This is an ideal place to escape the crowds in Palawan. It takes its 'eco-lodge' status fairly seriously, and you can expect a tranquil, affordable and truly rustic experience which is not for the faint-hearted.
We stayed in one of the Bay View Cottages. Apart from the inevitable pouches of hotel soap and apparent lack of recycling facilities, the cottages live up to the resort's eco-lodge claim for the most part, with electricity only made available from 6pm to 6am daily. However, there are no mirrors in some of them, and being open-ended, they do not provide much in the way of noise insulation - if you value privacy, the best one (which is also more spacious than the others, and affords a better view) is right down at the end, on its own little rise. At night, the sounds of local fauna will start to encroach to the point that it can feel like being in a tree-house in the heart of the jungle (I loved this, but it's not for everyone), and the occasional visitor will also leave their mark (e.g. giant gecko poop!) In addition, with dust and sand accumulating rapidly, expect to have to request a room clean most days - brooms are not provided. Showers are cold water only, and water pressure can be so low as to be almost non-existent at times. Severe weather will also make you question why you chose this place, with little protection afforded from the wind and rain in the open-ended section of the cottages. They are kept immaculately clean though, the beds are comfortable enough and well protected with well-maintained nets, and the view across the bay is stunning.
This has some glowing reviews but is really just average. Portions are small and you should expect a number of dishes to be unavailable at any given time - in particular, don't expect much in the way of fresh fish, fruit or ground coffee, much of which was off the menu for the majority of our 10-day stay. It is a relaxing place to hang out and the only place to go for the very wobbly WiFi, but there are options along the beach which offer more variety and better value for money, especially the excellent Ursula Beach Club, where you can while away the hours on comfy armchairs and beds.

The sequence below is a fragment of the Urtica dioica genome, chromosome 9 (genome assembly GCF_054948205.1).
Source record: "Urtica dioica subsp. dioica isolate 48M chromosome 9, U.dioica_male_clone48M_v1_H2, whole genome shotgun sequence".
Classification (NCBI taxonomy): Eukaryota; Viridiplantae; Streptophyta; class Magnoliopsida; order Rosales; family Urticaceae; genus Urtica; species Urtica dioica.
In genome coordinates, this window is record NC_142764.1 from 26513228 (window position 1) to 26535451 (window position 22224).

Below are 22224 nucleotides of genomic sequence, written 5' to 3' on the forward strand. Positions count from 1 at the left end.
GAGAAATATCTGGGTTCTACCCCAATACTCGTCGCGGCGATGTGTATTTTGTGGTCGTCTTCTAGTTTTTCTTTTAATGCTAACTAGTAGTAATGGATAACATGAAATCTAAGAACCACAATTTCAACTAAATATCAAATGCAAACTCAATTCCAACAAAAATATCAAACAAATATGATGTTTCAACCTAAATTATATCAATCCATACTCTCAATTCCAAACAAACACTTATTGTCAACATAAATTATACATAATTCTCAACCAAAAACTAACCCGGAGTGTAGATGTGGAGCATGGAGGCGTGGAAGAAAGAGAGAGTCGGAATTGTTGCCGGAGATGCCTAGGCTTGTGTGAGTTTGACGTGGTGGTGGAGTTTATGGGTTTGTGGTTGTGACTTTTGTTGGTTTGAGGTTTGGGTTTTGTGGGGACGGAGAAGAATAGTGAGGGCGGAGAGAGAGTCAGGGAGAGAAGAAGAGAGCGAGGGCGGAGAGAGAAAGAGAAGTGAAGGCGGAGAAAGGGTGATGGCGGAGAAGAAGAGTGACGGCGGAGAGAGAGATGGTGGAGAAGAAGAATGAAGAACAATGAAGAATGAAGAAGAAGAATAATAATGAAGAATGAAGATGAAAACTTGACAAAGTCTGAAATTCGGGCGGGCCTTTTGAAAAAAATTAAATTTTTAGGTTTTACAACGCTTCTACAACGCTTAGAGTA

This can be reached in a 5-10 min walk - cross the sealed road, head down the dirt track and bear left through Tapik Beach Club. It is tidal, and pleasant to stroll along, but not a swimming beach. PADI- certified Dive Sibaltan is situated behind Ursula Beach Club, and offers some pleasant fun diving with the prospect of seeing mantas. Contact the friendly DI, Mo: email@example.com. It is also a popular spot for kite-surfing - there's a place to do it down the end of the beach, close to the village. Ursula Beach Club is easily the best option along here, though the backpacker-oriented Tapik Beach Park also gets a mention for friendliness and a peaceful, rustic vibe similar to Erlittop. Along with the campsite next door, it's also the spot for evening karaoke if you're so inclined.
Overall this place ticked a number of boxes, especially in terms of getting away from it all - for several days we had the entire place to ourselves. The peace and quiet was exceptional, and coupled with the beautifully maintained gardens, local wildlife and view across the bay, it will go a long way toward improving your overall sense of well-being. If TripAdvisor allowed for a 'good' rating, I would give it. However, despite the huge potential of the place, Erlittop does not provide the convivial, family atmosphere or the level of customer service you may be expecting from such unique and intimate surrounds, and the owners are very hands-off - there are a number of well-regarded homestays a short distance away, if you're looking for a more personalised experience. The accommodation would also benefit from a facelift, better WiFi, in-room safes and a proactive recycling system. It could also take its eco-lodge status a little more seriously - e.g. by offering unique opportunities for guests to get involved in local sustainability projects and tours and purchase local, eco-certified products rather than just the bog-standard tour options and somewhat limited products and services offered everywhere else. Palawan is an eco-conscious place which has banned single-use plastic (Singapore: take note!), and this in itself is attracting tourists. Eco tourism is on the rise for good reason, and Palawan is already providing an ideal model for the region - Erlittop could be a part of it.
Special mention goes to Jester, who provided an impeccable service and went out of his way to make sure all the guests were happy - and with his enthusiasm could, I'm sure, devise and manage more unique selling points on behalf of the resort.